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13 June 2014

Scottish government affirms Christians partnering for justice

Scottish government affirms Christians partnering for justice

The Evangelical Alliance has warmly welcomed comments made by Kenny MacAskill, Cabinet Secretary for Justice, last week at two Alliance-sponsored events, at which he affirmed the value of Christians in tackling justice issues in Scotland.

Mr MacAskill, whose portfolio covers areas including the Police, prisons and human trafficking, was warm in his praise of the role of the church in both tackling reoffending and human trafficking in Scotland. Speaking at the What Kind of Nation? – Seven Cities Tour event last Wednesday in Edinburgh, the Cabinet Secretary was invited to comment by a member of the audience on the role of prison chaplains and other Christian ministries working with offenders. In his response Mr MacAskill alluded to the fact that it is often Christians who are willing to work with groups forgotten by the rest of society and where this was done well, was to be welcomed rather than condemned.

A few days later, speaking at the Abolition Scotland conference (organised by the Alliance, International Justice Mission, CARE and Glasgow House of Prayer), Mr MacAskill also outlined the role churches can play in tackling the scourge of human trafficking in Scotland, where one victim is found every four days. In his speech to the conference he said, "I am delighted that your group has gathered here today to consider a response to eradicating trafficking.Faith organisations can provide guidance and support, educate and equip church leadership and communities to work collaboratively in tackling human trafficking." He later added on Twitter, "Pleasure to speak at Abolition Scotland conference. Good people doing great work getting support they need and entitled to from Scottish government."

These two interventions by a Cabinet minister are significant. They are significant because despite what it often said about aggressive secularism it shows that at the coalface, where the work is actually done, the work of the church is valued and recognised. It shows that where we show the compassion of Christ, motivated by the Gospel, this is no barrier to our engagement. And it shows that where lives are transformed it doesn't matter whether other agencies share our faith, they recognise the reality that this is a good thing for society.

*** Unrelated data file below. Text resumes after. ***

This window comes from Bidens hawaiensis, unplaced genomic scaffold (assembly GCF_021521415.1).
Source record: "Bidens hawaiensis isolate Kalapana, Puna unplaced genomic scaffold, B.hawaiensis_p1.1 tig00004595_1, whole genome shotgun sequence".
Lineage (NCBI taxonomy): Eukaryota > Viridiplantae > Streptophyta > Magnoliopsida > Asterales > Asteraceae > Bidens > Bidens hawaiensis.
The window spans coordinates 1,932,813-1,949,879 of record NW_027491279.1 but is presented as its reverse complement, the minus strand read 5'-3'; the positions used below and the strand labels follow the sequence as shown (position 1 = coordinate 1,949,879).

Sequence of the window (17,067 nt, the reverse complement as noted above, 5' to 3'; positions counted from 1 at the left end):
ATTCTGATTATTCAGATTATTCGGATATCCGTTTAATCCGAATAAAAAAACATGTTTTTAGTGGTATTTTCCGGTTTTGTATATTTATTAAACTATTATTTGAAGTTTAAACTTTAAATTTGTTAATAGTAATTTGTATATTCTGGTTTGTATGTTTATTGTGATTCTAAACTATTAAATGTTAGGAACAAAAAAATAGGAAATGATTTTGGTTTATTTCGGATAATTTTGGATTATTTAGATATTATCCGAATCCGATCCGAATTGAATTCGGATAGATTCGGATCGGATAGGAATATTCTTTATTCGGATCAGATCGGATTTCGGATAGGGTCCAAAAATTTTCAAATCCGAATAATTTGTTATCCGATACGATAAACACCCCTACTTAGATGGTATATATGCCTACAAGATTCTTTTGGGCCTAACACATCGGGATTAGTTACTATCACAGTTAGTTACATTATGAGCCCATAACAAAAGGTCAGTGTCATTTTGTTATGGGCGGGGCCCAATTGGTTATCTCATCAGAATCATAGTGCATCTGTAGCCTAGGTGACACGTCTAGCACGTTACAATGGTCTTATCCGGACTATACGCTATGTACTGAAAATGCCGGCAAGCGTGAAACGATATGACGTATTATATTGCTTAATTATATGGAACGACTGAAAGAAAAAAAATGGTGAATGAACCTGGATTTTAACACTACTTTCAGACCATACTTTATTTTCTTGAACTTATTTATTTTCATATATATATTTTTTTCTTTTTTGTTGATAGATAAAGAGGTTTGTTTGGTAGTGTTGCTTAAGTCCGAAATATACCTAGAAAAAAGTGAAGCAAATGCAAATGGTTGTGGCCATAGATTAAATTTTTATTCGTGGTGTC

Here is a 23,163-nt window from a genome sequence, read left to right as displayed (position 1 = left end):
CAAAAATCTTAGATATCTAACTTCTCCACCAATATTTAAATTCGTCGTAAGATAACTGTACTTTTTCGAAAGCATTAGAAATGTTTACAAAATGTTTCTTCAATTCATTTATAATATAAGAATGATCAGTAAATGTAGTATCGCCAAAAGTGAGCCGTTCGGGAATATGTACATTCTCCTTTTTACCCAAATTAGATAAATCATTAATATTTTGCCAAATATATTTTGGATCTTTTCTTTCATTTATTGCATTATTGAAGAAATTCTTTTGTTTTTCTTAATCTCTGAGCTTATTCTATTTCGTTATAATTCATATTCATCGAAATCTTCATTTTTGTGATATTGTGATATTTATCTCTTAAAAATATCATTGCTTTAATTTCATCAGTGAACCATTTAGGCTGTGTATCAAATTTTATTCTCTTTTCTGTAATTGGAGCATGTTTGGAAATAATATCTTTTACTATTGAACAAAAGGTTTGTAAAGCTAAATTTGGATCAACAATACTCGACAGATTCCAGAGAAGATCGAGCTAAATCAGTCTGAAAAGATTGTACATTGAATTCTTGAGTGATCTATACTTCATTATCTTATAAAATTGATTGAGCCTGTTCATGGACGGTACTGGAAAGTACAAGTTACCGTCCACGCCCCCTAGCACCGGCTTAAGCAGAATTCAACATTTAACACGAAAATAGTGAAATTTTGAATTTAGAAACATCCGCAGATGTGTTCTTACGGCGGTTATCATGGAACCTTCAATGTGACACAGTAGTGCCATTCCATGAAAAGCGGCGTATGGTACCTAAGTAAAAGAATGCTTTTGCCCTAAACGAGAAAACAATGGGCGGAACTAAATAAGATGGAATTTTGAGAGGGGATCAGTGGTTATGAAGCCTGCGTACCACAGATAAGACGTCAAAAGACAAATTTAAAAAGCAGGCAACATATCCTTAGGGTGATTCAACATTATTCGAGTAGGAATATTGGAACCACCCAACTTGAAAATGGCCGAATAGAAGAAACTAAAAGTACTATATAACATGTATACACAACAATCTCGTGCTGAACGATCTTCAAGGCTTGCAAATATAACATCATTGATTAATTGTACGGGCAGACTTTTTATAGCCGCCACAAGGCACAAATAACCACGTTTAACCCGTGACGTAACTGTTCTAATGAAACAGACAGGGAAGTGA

This shouldn't be a surprise to us because the Gospel actually works. The life transforming power of the death and resurrection of Jesus has the power to stop reoffending and to heal those who have been trafficked.It has the power to break trafficking gangs and to rebuild communities that have been shattered by crime.

Both these issues also provide us with a challenge in the Church. Will we step up to the mark? Do we care enough about the poor, marginalised and the outcasts in society like those in prison or are we happy to live comfortable, self-focused lives? Will we get our hands dirty and support organisations working with prisoners or those who have been trafficked or will we shirk our responsibility and pretend these things don't exist round here?

Finally it also provides a challenge to those who would seek to remove us from public life. How many food banks are run by hardened secularists motivated by their secularism? How many visits to prisoners, meals for the elderly or how much work to help disadvantaged young people in deprived areas? Of course that is not to say individuals are not motivated by many good factors or to claim it is only the Church that is providing good works, far from it, and we welcome any good works wherever they come from. But to deny the benefits of church-based welfare in tackling our most pressing social needs, is to deny reality in Scotland.

It is this reality that the Scottish government recognises. The reality of faithful service, week in, week out, all across Scotland for little thanks and even less pay. It is the reality of broken lives being slowly transformed as the power of Jesus works through his people. This is the reality of the Scottish Church today. There is opportunity to do more as the Cabinet Secretary's remarks make clear – the question is will we take it?

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